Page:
Chitin is the second most abundant natural polymer on earth: about 1010-1011 tons are produced annually in nature. Due to its high bioavailability, this resource has great potential. It is formed by a variety of organisms, including fungi, insects and crabs as a structural component. Current commercial use is under-represented and focuses solely on isolation from crab shells.
Besides enzymatic hydrolysis to chitosan (see enzymatic conversion of chitin from crab shells and insect exoskeletons), our group is working on methods for isolating chitin, which are mainly based on mild chemical and enzymatic processes. Enzymatic processes include the use of individual enzymes or enzyme cocktails to remove contaminants from the chitin matrix.
In contrast, the Industrial Biotechnology Group also pursues the strategy of extracting the desired substance from the matrix by converting chitin into low-molecular chitin or chitosan. Wet-chemical methods are used with the aim of separating impurities as effectively as possible while preserving the chemical-physical properties of chitin. In this context, the preferred use of aqueous media over organic solvents, which require increased safety precautions in an industrial process, should also be mentioned.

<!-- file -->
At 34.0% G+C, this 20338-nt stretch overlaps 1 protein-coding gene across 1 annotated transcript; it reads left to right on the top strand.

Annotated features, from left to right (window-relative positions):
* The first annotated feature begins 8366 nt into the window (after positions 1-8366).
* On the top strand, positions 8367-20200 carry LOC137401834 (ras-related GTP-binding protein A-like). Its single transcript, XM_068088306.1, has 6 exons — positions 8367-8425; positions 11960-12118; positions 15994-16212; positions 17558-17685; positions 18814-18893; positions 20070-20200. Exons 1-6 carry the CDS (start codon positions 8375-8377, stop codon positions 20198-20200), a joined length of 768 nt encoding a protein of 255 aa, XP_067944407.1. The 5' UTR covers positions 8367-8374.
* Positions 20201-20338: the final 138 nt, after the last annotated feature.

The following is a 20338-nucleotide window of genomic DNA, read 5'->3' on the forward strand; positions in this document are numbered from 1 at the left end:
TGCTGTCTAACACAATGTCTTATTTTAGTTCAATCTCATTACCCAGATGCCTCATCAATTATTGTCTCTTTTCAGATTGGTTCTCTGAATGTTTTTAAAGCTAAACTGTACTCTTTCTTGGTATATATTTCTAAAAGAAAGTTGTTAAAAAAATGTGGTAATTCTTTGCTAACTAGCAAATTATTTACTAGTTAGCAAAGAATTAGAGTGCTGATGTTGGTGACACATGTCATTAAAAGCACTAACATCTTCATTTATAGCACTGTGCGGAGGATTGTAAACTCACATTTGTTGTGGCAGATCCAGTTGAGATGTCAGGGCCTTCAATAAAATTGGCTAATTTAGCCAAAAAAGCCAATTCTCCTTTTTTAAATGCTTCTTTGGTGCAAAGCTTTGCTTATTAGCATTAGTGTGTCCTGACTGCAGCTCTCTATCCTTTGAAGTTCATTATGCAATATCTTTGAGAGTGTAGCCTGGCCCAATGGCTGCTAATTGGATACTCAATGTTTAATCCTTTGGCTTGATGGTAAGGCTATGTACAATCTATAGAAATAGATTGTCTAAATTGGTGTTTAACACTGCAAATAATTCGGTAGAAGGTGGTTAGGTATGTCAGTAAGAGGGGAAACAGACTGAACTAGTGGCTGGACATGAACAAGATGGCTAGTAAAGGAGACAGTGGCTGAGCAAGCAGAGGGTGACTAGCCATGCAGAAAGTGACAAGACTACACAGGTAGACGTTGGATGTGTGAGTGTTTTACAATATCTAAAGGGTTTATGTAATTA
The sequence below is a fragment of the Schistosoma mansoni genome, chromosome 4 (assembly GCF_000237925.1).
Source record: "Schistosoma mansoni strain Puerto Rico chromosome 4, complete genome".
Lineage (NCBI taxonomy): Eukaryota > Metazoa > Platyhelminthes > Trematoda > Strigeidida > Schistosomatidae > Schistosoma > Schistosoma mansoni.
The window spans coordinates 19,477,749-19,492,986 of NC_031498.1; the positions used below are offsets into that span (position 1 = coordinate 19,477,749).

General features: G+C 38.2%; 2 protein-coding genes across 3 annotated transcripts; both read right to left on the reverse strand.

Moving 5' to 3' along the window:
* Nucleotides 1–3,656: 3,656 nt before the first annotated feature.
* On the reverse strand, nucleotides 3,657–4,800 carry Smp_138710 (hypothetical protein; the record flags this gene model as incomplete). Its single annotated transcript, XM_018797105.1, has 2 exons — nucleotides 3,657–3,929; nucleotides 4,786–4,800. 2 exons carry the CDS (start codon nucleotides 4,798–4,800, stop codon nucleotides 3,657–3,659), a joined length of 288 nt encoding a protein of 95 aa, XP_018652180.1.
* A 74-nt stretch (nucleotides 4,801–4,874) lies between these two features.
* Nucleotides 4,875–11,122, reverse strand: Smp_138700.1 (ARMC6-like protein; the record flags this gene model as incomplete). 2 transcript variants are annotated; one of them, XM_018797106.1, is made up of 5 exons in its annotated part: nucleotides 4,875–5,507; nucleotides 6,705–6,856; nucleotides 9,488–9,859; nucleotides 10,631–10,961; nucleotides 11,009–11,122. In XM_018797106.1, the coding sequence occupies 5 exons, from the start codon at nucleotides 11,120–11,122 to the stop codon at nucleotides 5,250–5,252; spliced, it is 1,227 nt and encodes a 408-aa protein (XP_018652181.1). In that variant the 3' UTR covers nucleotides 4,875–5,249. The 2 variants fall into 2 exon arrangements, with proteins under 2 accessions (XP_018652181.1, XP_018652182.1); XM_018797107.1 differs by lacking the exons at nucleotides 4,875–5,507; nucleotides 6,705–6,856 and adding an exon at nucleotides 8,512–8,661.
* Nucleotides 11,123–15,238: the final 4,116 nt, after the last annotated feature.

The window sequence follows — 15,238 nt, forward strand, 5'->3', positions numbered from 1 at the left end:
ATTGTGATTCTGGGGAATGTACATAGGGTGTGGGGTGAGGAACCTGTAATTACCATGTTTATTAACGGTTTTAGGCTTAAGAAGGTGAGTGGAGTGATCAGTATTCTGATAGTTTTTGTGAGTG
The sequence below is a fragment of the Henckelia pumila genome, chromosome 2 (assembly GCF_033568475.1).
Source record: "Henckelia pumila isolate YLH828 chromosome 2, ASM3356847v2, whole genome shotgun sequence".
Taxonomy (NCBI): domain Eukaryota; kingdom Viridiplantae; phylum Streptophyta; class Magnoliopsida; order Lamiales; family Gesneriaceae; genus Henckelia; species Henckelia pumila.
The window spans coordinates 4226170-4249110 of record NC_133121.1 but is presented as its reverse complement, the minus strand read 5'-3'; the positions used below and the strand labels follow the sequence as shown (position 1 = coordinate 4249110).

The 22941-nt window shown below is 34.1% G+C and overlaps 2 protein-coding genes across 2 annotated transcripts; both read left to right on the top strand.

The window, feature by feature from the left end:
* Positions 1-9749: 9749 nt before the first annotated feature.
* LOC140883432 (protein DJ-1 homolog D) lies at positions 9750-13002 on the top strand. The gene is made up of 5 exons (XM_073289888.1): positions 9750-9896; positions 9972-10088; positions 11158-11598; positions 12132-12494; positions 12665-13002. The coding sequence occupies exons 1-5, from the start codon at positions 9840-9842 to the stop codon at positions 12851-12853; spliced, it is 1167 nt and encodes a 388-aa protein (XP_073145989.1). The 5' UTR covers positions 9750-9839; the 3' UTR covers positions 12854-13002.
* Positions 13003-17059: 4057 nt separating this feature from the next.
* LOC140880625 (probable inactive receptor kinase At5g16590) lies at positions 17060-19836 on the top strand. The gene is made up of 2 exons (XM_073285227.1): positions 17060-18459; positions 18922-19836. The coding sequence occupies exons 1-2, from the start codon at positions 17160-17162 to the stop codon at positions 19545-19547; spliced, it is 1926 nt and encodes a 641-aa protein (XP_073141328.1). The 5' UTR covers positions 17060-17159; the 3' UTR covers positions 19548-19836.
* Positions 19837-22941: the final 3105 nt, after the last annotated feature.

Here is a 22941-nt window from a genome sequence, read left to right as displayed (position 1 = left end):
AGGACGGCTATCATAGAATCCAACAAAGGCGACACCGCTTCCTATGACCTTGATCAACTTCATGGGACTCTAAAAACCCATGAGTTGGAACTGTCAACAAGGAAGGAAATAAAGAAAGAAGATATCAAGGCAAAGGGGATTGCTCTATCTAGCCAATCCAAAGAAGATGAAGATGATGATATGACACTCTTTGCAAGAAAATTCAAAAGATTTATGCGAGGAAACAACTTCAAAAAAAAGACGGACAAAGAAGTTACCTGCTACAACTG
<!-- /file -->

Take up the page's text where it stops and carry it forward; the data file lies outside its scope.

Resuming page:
Innovative approaches also include the transfer of purification methods from the isolation of other natural substances. For example, chemical-physical processes such as the organosolv process are also used for chitin preparation. An increase in efficiency and thus also a conservation of resources is achieved by a tailor-made process engineering design of the process. The adaptation of the purification process to the respective chitin resource is based on the use of statistical tools, which results in a reduction of waste products in the process. Any by-products are not identified as waste but as the starting point for new value creation. For example, the minerals extracted from the processing of insect and crab chitin could potentially be used as an additive in fertilizers.
The purification techniques we have developed are aimed at being able to produce the products later on in a large-scale process. The calculations required for scaling up are also part of our portfolio.